Helping immigrant engineers nab that Valley dream jobJanuary 22, 2014: 2:14 PM ET
A new international career fair wants to level the playing field for tech workers abroad.
FORTUNE -- Compared with domestic candidates, international tech workers applying for jobs in Silicon Valley face a truly uphill battle. In the past, employers have had little incentive to hire an immigrant and invest thousands of dollars in legal paperwork and relocation fees.
But a new international career fair from Hired.com, an online marketplace for recruiting new employees, in partnership with Sequoia Capital, aims to help software engineers from Canada, the U.K., Australia, and Eastern Europe land jobs in the San Francisco Bay Area. "There's definitely a local shortage of great engineers, and the process of finding them overseas is very difficult and time-consuming," explains Matt Mickiewicz, CEO and co-founder of Hired.com.
To make matters simpler, qualified job applicants with a university degree and experience with technologies such as Android, iOS, Ruby on Rails, or Python can apply on Hired.com by Feb. 10 for engineering jobs at one of 15 Bay Area-based partner companies including Square, Airbnb, Evernote, and Eventbrite. In March, between 150 and 200 candidates will be flown to the Bay Area by Sequoia Capital for in-person interviews. Candidates will also take a coding test while stateside with the Hired team to verify their knowledge. Employers will extend job offers by the end of March, and new hires should expect to relocate and start their new gig by October at latest. Mickiewicz is optimistic about these new hires gaining visas sponsored by the participating companies and doesn't foresee paperwork proving a serious problem.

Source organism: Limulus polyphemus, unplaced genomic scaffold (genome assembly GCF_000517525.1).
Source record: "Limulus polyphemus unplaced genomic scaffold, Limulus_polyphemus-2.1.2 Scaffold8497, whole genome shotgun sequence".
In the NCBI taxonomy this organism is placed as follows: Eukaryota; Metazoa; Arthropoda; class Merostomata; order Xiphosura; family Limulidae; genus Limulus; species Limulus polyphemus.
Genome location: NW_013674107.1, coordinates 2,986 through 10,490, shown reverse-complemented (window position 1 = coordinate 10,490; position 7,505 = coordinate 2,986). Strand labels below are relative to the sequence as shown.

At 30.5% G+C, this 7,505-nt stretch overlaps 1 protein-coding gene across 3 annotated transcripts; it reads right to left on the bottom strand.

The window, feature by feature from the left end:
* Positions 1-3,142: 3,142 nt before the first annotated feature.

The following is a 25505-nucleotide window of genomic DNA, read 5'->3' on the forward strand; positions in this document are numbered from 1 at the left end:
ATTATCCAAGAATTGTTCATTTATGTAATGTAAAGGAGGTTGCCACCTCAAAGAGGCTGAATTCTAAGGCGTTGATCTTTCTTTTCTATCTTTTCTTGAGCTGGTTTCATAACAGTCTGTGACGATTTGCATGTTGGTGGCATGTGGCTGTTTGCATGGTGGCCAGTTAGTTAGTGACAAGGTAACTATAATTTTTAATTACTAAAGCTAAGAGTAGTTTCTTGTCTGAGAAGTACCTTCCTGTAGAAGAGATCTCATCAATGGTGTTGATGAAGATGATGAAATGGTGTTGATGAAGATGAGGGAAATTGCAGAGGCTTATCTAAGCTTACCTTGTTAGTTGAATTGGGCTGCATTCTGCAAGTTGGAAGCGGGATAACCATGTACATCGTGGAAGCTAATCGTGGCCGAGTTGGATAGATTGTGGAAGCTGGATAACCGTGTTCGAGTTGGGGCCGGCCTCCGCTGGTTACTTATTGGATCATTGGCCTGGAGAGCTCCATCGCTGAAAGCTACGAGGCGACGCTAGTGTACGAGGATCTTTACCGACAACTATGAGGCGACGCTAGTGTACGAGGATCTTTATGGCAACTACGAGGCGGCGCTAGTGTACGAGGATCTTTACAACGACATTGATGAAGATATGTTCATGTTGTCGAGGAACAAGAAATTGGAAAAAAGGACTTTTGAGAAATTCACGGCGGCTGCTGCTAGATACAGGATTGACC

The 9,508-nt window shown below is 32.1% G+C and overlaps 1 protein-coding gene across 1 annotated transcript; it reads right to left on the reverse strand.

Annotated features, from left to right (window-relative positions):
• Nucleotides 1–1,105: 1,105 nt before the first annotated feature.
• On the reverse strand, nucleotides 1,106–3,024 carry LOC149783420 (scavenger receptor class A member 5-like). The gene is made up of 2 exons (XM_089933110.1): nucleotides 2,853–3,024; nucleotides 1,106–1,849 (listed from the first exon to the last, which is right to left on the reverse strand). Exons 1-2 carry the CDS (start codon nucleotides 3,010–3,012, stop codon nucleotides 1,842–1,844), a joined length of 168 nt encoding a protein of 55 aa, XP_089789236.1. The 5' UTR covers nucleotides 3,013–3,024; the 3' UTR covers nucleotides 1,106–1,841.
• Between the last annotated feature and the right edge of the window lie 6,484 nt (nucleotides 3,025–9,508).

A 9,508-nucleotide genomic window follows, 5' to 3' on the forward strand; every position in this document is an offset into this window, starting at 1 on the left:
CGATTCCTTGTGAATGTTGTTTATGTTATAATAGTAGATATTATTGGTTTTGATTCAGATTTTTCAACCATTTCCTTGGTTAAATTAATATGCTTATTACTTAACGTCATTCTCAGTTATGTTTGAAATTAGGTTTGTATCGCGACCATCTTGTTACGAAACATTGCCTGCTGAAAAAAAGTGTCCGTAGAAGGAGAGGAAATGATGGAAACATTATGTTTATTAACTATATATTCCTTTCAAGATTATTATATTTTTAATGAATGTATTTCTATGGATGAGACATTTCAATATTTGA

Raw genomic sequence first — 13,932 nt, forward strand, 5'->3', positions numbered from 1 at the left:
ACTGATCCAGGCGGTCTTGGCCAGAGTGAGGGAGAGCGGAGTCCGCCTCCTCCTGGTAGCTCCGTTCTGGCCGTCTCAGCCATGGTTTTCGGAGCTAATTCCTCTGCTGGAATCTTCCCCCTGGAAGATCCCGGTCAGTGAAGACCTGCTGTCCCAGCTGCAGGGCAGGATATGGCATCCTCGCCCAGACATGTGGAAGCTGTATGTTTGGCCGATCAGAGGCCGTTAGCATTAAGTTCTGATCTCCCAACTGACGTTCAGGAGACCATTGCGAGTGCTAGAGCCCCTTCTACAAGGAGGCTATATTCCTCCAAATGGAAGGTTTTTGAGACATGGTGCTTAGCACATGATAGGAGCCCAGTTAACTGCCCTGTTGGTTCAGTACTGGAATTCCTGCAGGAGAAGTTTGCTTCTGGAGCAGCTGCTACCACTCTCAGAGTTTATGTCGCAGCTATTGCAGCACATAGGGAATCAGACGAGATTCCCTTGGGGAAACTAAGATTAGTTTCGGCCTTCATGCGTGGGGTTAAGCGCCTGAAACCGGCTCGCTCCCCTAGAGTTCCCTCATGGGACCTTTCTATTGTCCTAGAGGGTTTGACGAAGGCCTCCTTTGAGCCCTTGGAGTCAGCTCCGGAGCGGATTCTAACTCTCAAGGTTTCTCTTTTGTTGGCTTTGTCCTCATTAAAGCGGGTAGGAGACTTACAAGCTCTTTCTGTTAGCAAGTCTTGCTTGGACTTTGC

Hired.com expects tens of thousands of tech workers to apply for the international career fair in the coming days. But perhaps even more ambitious, the site estimates roughly half of the candidates who interview for jobs will also receive offers.
While Mickiewicz says the effort of helping qualified international candidates is "personally gratifying," he also admits it's not an entirely altruistic effort. (Hired.com will receive a flat fee for every hire made.) Nonetheless, his recruiting site is helping solve a serious pain point by helping local businesses discover new engineering talent and helping that talent find a job -- a win-win, all-around.